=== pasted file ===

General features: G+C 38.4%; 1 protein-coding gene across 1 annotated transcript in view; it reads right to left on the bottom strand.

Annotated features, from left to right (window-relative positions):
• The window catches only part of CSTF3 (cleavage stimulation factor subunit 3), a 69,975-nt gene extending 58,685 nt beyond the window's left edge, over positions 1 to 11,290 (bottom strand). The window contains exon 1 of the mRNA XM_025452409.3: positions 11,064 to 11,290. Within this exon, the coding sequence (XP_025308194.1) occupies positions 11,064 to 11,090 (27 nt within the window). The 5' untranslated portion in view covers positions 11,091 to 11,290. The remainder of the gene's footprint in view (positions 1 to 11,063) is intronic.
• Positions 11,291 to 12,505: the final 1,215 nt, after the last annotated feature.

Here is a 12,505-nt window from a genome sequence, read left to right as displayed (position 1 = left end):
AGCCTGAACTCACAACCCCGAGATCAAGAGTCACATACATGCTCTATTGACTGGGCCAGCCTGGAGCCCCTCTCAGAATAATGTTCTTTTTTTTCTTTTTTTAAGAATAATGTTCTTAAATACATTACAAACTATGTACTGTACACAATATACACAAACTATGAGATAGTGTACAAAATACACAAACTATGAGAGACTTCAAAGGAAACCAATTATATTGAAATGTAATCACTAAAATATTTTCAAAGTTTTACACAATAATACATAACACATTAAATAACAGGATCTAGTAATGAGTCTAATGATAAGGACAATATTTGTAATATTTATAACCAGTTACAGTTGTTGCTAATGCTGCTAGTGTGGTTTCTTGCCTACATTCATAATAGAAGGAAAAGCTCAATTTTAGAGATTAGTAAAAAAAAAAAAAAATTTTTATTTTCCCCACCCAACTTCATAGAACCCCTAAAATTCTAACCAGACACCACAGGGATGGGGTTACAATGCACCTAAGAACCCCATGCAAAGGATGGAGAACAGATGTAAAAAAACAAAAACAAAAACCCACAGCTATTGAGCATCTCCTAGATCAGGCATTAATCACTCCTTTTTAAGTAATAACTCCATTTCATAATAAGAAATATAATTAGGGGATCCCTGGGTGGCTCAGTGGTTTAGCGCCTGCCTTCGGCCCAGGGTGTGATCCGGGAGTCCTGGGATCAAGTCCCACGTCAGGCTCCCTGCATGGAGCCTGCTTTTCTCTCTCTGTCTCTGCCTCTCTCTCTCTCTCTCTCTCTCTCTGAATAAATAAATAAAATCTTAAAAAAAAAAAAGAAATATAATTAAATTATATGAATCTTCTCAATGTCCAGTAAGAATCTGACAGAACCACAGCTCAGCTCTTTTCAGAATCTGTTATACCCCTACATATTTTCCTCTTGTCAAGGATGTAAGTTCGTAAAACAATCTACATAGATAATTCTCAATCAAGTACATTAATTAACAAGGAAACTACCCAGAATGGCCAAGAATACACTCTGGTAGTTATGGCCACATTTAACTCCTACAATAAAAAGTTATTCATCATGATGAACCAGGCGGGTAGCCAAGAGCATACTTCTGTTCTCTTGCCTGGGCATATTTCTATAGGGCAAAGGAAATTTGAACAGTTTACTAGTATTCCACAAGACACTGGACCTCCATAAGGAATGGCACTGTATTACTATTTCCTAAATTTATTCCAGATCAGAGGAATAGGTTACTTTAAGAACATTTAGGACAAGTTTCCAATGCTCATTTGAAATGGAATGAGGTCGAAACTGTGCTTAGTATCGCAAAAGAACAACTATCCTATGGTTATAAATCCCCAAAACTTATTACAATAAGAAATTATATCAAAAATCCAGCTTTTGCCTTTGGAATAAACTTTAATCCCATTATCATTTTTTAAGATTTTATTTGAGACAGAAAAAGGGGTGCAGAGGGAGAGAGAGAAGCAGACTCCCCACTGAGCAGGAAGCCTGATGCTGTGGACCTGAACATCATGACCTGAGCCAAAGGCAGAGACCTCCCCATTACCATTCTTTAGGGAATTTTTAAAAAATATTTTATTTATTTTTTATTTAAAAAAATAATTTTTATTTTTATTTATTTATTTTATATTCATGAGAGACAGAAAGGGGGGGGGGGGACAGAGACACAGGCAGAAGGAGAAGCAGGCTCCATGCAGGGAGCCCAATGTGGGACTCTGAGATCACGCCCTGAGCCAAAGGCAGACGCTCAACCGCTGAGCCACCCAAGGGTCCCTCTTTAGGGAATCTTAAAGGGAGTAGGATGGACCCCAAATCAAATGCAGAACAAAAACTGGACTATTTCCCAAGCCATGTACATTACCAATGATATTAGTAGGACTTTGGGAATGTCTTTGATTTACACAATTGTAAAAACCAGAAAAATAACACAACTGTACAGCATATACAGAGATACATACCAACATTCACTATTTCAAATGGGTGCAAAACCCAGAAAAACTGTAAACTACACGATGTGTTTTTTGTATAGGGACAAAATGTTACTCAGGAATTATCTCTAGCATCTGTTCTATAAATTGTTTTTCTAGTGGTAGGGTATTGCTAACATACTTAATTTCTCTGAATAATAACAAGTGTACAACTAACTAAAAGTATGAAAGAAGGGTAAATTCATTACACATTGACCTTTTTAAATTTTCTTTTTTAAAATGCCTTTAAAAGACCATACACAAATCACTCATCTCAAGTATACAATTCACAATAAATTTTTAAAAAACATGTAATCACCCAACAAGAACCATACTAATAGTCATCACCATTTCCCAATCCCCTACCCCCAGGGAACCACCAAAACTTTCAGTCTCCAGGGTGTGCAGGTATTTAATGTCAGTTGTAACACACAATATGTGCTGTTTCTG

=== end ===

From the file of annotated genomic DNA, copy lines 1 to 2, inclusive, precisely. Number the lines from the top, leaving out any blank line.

General features: G+C 38.4%; 1 protein-coding gene across 1 annotated transcript in view; it reads right to left on the bottom strand.

Annotated features, from left to right (window-relative positions):